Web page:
2003 Roush 380R Ford Mustang
You know, limited edition Mustangs have become a huge cottage industry. Names like Saleen, Kenny Brown, Steeda, and of course SVT, have stampeded the pony car market. With so many tuners for just one car, we on the MotorWeek staff have begun to wonder, is there room in the corral for yet another high performance Mustang? With the Roush 380R, we’d have to say yes. When the name is Jack Roush, automotive engineering legend and Ford racing guru, that alone means quite a lot.
Roush Industries is one of the world’s largest automotive design and development companies. Combine that with the world’s most successful pony car and you have a package that’s worth a closer look.
The Roush 380R is an update of the 360R. Refinement of the Roush-engineered supercharged 4.6-Liter V8 now results in 379 horsepower, which is rounded up to 380 for the name. In the front the 380R wears an unmistakable fascia and hood borrowed from the Roush Stage 3 Mustang, while the Stage 3 style wing out back sets the 380R off from its factory GT cousin.
All in all, except for its modest badging and optional ‘‘nostalgia stripe’’ the 380R is surprisingly understated. It isn’t until one goes under the hood that the old Roush magic becomes apparent. Ford’s single overhead cam 4.6 liter V8 is dismantled to the bare block and every component brought up to Roush specifications. The addition of the Roots-type supercharger, air- to-water intercooler, Roush intake and air flow sensor as well as free flowing exhaust result in 379 horsepower and 380 pound-feet of torque, withthe latter at only 3,000 rpm. That makes this pony car extremely potent at launch, yet still very drivable at cruise.
It’s mated to a five speed manual with a Roush shifter. Some of our staff liked the super short, precise throws, while others felt it was notchier than the Stage 3’s gearbox we tested two years ago. But match the RPM’s and road speed just right, and the transmission seems to suck the shifter into the next gear. All that power is planted through the Mustang GT’s solid rear-axle and optional 18 inch Roush wheels with beefy 295/35 BF Goodrich rear tires and 265/35s in the front. The 380R engine propels Jack’s potent pony to 60 in 5.3 seconds. The quarter mile takes just 13.9 seconds at 106 miles per hour, about four tenths slower than the last SVT Cobra we tested. But the power band of the 380R is very broad, making it easier to drive than the high- revving four-valve Cobra.
We expected the 380R to be ‘‘one quick pony’’ but we were surprised by the handling. We highly recommend adding the Roush Stage-3 suspension package to the 380R, since it delivers some of the flattest and most predictable handling that we’ve ever experienced in a Mustang. Even with a solid rear-axle, the 380R easily attacked the slalom with almost no body roll and a neutral response, no noticeable under steer or oversteer. This is one pony that’s very agile on its hoofs. That easily controlled handling is also appreciated at higher speeds, where the 380R exhibits the same neutral behavior. While steering feedback is immediate, our crew still wanted more.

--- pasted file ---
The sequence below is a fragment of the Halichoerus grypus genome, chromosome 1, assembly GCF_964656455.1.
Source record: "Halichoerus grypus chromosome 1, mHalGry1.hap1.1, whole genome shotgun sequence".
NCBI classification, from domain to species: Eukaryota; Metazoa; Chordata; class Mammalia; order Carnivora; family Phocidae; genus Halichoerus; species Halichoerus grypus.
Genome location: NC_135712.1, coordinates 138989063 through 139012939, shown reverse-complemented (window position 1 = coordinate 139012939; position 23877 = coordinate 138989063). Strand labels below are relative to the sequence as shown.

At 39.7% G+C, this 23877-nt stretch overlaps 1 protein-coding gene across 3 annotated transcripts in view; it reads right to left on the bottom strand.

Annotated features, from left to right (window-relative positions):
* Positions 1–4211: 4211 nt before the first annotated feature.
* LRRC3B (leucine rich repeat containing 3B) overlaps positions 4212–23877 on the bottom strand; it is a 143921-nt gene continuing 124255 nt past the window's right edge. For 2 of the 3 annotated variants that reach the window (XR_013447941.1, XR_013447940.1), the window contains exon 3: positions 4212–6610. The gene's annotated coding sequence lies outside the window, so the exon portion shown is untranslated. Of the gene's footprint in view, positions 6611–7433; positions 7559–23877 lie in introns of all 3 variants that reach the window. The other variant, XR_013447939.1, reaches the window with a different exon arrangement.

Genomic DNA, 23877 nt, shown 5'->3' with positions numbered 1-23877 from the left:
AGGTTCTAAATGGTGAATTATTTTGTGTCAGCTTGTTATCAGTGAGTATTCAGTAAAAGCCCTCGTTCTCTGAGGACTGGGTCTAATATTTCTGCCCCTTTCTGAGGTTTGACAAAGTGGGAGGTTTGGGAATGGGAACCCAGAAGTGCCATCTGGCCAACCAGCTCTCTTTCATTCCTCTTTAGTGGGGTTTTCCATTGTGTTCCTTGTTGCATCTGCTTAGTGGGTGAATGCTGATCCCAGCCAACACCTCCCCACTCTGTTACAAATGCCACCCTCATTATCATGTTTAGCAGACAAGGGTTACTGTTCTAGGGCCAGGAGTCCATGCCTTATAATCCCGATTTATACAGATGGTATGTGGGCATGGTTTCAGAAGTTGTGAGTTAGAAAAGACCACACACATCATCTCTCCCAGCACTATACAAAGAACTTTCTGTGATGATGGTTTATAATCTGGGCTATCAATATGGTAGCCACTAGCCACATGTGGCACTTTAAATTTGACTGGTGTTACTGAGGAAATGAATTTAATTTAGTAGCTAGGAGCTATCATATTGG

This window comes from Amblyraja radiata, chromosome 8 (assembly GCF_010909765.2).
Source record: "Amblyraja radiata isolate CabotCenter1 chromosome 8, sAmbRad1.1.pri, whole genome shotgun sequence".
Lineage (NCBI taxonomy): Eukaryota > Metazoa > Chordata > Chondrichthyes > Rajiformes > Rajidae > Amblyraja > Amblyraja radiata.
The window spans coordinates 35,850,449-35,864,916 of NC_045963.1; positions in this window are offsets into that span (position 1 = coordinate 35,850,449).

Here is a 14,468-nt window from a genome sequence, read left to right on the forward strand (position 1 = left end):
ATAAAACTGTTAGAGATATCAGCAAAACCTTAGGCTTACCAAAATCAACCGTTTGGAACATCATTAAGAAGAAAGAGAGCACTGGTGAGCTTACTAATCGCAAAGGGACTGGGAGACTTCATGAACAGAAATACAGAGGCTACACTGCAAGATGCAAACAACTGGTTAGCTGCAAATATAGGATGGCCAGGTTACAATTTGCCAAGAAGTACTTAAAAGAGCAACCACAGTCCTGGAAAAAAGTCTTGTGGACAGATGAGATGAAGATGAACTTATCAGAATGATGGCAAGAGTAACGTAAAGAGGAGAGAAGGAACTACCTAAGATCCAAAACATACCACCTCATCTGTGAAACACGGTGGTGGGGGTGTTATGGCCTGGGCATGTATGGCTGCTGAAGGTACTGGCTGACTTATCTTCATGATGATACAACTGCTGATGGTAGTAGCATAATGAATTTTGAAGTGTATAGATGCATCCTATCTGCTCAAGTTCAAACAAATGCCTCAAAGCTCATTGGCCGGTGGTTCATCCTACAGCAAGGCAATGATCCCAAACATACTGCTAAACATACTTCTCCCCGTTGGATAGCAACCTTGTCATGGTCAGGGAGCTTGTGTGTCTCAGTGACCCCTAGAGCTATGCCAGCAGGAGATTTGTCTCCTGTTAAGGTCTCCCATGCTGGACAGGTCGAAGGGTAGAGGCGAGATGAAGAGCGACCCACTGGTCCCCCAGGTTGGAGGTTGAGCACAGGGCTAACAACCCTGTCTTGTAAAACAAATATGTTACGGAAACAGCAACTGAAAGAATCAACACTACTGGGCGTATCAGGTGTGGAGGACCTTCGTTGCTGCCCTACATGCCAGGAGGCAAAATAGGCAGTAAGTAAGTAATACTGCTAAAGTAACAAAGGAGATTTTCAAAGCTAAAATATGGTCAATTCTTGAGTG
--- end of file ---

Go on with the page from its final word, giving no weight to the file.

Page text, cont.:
Race-spec Alcon brakes are also on our 380R’s option list. With 4-piston calipers and 14- inch discs up front, plus 13-inch rotors in the back, the 380R stops from 60 in a short 120 feet. As in any car with a race heritage, the hotter the brakes got the better they stopped. Of course the $5,400 price of the brake and wheel package almost stopped our hearts as well.
Ride quality is as you would expect, quite firm, and the Stage 3 suspension does let you feel every crack in the road. Yet our 380R is more comfortable than most ‘‘tuner’’ Mustangs we’ve tested. But if you’re not a strident enthusiast, the standard 380R suspension is a better ride and handling compromise.
Interior-wise, the 380R is stock Mustang GT with a hint of Roush. The instrument panel has white faced gauges, and the pedals are billet aluminum.
The Mustang has always been known as a lot of ‘‘bang for the buck.’‘ Does the Roush engineered 380R carry on that tradition? Well, with a base price of $41,215, the 380R is hardly inexpensive. Add in our test vehicle’s optional brakes, wheels, shifter, suspension and exhaust and you add another $8,314. That brings the total sticker to $49,529. While more than a fully loaded SVT Cobra, we’ve seen tuner Mustangs for more than twice that price.
But remember that Roush Performance Vehicles are available exclusively through only 145 select Ford dealers, so it is unlikely that you’ll ever see another Roush Mustang on your block.
With so many choices available in the Mustang market, is the Roush 380R really a unique horse in the Mustang corral? Well, with an engineering legend like Jack Roush holding the design reins, you can bet that buyers of the 380R will most certainly find themselves riding a horse of a different color.
- Engine: 4.6-Liter Supercharged & Intercooled V8
- Horsepower: 379
- Torque: 380 Lb Feet
- 0-60 MPH: 5.3 Seconds
- 1/4 Mile: 13.9 Seconds @ 106 MPH
- 60-0 MPH: 120 Feet